New Reports on Health and Well-being of Children During COVID-19 Pandemic
Today, CDC is releasing two new reports in MMWR that provide important insights on the health and well-being of children and adolescents during the COVID-19 pandemic.
The first report looked at pediatric emergency department visits. The first report looked at pediatric emergency department visits. The study found that overall pediatric emergency department visits decreased in 2020, 2021, and in January 2022 compared with visits in 2019, while COVID-19-related emergency department visits increased across all pandemic years and among pediatric age groups. There were also increases in the weekly number and proportion of emergency department visits for certain types of injuries, some chronic diseases, and visits related to behavioral health concerns, especially among older children (5–11 years) and adolescents (12–17 years). Factors affecting caregivers during the pandemic, including unavailable or unpredictable childcare, illness, financial hardship, and mental health concerns, might increase a child’s vulnerabilities. Loss of a parent or caregiver, increases in other challenges, and disruptions in daily routine due to the COVID-19 pandemic might have also increased a child’s behavioral health concerns and unhealthy coping behaviors.
The second report examined changes in pediatric emergency department visits for mental health conditions and found that adolescent girls (12–17 years) accounted for the largest increases in the number and proportion of emergency department visits for mental health conditions in 2020, 2021, and in January 2022 compared with 2019. Weekly visits for eating and tic disorders increased for females, and particularly adolescent females (12–17 years), during 2020, 2021, and in January 2022. The highly complex nature of individual experiences makes it difficult to identify a single reason for changes in mental health conditions during the pandemic. While extended time at home could increase familial support for some youth, it may have increased challenges and stressors among others. These factors, as well as other pandemic-related stressors that impact families (e.g., increases in parental mental health problems, parental substance use, financial strain, and loss of a parent or caregiver), could have created or increased the risk for mental health conditions.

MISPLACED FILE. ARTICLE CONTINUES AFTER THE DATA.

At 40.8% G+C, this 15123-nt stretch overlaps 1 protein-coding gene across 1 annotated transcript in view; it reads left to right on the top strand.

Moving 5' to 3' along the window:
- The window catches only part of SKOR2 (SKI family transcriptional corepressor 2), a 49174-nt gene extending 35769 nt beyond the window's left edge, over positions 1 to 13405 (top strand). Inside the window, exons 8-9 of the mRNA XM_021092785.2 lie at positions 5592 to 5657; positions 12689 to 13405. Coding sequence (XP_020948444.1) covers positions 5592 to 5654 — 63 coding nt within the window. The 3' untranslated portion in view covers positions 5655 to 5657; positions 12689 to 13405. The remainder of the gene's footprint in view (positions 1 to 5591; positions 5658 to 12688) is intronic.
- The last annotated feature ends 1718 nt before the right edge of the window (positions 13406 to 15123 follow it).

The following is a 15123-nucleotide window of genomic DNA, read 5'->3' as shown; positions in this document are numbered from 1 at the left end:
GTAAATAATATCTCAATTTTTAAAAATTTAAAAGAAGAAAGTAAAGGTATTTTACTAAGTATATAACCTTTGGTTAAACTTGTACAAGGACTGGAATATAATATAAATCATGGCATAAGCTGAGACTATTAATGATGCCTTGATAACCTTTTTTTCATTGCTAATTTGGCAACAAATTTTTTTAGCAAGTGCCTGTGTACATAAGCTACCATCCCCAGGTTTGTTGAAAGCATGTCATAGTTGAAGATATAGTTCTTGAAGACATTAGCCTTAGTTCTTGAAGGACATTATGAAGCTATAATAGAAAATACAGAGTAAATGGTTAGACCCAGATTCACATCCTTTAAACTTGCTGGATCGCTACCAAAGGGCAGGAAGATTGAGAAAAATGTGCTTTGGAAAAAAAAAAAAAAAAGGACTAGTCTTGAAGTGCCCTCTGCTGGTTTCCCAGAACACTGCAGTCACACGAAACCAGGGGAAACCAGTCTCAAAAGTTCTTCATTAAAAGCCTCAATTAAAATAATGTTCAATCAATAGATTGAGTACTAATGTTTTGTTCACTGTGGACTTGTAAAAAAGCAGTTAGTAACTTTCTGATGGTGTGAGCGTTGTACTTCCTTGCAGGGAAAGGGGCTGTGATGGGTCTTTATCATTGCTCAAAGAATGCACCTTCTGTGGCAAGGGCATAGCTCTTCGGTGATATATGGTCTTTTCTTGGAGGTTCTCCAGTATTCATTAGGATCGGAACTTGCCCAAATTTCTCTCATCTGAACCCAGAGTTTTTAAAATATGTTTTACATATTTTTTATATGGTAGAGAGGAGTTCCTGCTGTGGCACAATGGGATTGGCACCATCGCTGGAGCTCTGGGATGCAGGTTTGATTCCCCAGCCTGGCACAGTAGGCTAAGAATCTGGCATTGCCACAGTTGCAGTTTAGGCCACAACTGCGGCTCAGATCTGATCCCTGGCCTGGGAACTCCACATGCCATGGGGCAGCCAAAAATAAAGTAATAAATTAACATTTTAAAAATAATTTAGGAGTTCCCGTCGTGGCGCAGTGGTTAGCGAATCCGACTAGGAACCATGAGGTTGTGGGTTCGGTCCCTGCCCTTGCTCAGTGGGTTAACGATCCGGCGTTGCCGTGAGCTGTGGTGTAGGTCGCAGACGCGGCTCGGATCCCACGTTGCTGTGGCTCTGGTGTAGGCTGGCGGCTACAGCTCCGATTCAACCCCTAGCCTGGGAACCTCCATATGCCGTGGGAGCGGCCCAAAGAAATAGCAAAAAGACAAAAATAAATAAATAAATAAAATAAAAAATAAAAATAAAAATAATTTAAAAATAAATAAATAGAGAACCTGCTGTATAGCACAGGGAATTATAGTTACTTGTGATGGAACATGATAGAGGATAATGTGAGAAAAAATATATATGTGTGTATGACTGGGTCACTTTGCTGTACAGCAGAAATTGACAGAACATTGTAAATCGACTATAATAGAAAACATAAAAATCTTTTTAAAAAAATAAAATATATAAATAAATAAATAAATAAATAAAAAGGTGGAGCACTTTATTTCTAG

Early identification and expanded evidence-based prevention and intervention strategies are critical to improving children’s mental health, especially among adolescent females who might have increased need. CDC recommends increased awareness for health concerns among children and adolescents that could arise due to delayed medical care and heightened emotional distress.CDC works 24/7 protecting America’s health, safety and security. Whether disease start at home or abroad, are curable or preventable, chronic or acute, or from human activity or deliberate attack, CDC responds to America’s most pressing health threats. CDC is headquartered in Atlanta and has experts located throughout the United States and the world.